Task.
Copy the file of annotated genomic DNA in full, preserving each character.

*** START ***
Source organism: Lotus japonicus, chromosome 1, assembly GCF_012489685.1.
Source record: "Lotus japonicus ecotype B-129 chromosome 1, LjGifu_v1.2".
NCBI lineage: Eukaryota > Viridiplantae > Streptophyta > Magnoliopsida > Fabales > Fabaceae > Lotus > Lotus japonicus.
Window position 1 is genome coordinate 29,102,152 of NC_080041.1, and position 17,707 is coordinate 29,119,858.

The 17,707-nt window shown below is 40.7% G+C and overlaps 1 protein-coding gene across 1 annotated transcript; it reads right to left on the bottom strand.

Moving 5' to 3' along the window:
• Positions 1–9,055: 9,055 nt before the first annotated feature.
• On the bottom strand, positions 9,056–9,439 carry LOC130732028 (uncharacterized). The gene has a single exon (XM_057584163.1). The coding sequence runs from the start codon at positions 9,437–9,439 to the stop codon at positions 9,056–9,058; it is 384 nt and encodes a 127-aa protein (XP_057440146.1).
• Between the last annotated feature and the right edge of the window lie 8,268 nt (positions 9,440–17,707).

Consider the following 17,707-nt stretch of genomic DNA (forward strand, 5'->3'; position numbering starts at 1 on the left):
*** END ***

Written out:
Source organism: Lotus japonicus, chromosome 1, assembly GCF_012489685.1.
Source record: "Lotus japonicus ecotype B-129 chromosome 1, LjGifu_v1.2".
NCBI lineage: Eukaryota > Viridiplantae > Streptophyta > Magnoliopsida > Fabales > Fabaceae > Lotus > Lotus japonicus.
Window position 1 is genome coordinate 29,102,152 of NC_080041.1, and position 17,707 is coordinate 29,119,858.

The 17,707-nt window shown below is 40.7% G+C and overlaps 1 protein-coding gene across 1 annotated transcript; it reads right to left on the bottom strand.

Moving 5' to 3' along the window:
• Positions 1–9,055: 9,055 nt before the first annotated feature.
• On the bottom strand, positions 9,056–9,439 carry LOC130732028 (uncharacterized). The gene has a single exon (XM_057584163.1). The coding sequence runs from the start codon at positions 9,437–9,439 to the stop codon at positions 9,056–9,058; it is 384 nt and encodes a 127-aa protein (XP_057440146.1).
• Between the last annotated feature and the right edge of the window lie 8,268 nt (positions 9,440–17,707).

Consider the following 17,707-nt stretch of genomic DNA (forward strand, 5'->3'; position numbering starts at 1 on the left):